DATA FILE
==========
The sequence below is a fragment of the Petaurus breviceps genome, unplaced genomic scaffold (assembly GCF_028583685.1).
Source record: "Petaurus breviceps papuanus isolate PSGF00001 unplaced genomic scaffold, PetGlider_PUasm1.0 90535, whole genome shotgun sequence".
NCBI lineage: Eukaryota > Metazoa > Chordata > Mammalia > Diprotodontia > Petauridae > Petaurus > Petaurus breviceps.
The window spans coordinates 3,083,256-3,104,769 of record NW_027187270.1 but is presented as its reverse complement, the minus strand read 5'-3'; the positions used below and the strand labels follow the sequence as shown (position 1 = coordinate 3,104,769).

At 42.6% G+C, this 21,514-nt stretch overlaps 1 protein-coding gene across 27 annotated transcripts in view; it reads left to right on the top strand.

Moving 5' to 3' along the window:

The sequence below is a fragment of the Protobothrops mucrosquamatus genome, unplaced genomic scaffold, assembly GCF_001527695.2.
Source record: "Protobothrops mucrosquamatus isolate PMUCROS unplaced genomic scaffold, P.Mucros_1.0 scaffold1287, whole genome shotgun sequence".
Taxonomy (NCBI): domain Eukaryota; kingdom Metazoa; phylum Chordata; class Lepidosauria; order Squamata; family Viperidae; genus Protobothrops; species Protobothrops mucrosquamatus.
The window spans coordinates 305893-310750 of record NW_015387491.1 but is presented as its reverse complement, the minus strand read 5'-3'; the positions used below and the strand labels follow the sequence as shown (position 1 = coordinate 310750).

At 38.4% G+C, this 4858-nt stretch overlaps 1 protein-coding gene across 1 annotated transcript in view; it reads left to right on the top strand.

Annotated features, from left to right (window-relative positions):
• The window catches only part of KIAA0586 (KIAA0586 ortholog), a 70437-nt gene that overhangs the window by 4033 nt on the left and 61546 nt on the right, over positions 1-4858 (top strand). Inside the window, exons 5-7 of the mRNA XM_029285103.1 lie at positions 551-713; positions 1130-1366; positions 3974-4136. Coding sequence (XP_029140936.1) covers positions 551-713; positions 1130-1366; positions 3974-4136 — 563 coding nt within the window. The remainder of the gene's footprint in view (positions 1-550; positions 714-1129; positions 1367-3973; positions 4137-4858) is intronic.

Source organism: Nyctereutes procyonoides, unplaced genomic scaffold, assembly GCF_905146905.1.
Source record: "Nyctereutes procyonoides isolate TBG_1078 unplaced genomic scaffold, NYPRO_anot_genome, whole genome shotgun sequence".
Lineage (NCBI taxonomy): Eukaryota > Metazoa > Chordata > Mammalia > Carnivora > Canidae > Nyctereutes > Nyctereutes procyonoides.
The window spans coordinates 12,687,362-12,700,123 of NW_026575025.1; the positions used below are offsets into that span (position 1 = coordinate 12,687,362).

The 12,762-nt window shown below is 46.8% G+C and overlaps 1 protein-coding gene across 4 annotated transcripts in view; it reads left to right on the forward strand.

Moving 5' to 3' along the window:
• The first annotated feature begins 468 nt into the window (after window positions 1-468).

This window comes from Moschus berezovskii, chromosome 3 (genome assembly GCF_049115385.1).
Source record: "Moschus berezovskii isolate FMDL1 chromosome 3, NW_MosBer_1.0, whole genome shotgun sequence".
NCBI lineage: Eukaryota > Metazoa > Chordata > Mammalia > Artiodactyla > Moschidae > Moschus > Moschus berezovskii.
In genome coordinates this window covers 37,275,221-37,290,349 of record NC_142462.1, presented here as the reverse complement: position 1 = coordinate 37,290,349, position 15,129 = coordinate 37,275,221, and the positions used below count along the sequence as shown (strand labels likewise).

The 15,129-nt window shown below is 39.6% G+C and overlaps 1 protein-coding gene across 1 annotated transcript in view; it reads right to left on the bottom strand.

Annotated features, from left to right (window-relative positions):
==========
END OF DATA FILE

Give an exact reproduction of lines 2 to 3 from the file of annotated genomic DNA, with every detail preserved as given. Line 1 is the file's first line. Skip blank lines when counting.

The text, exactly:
Source record: "Petaurus breviceps papuanus isolate PSGF00001 unplaced genomic scaffold, PetGlider_PUasm1.0 90535, whole genome shotgun sequence".
NCBI lineage: Eukaryota > Metazoa > Chordata > Mammalia > Diprotodontia > Petauridae > Petaurus > Petaurus breviceps.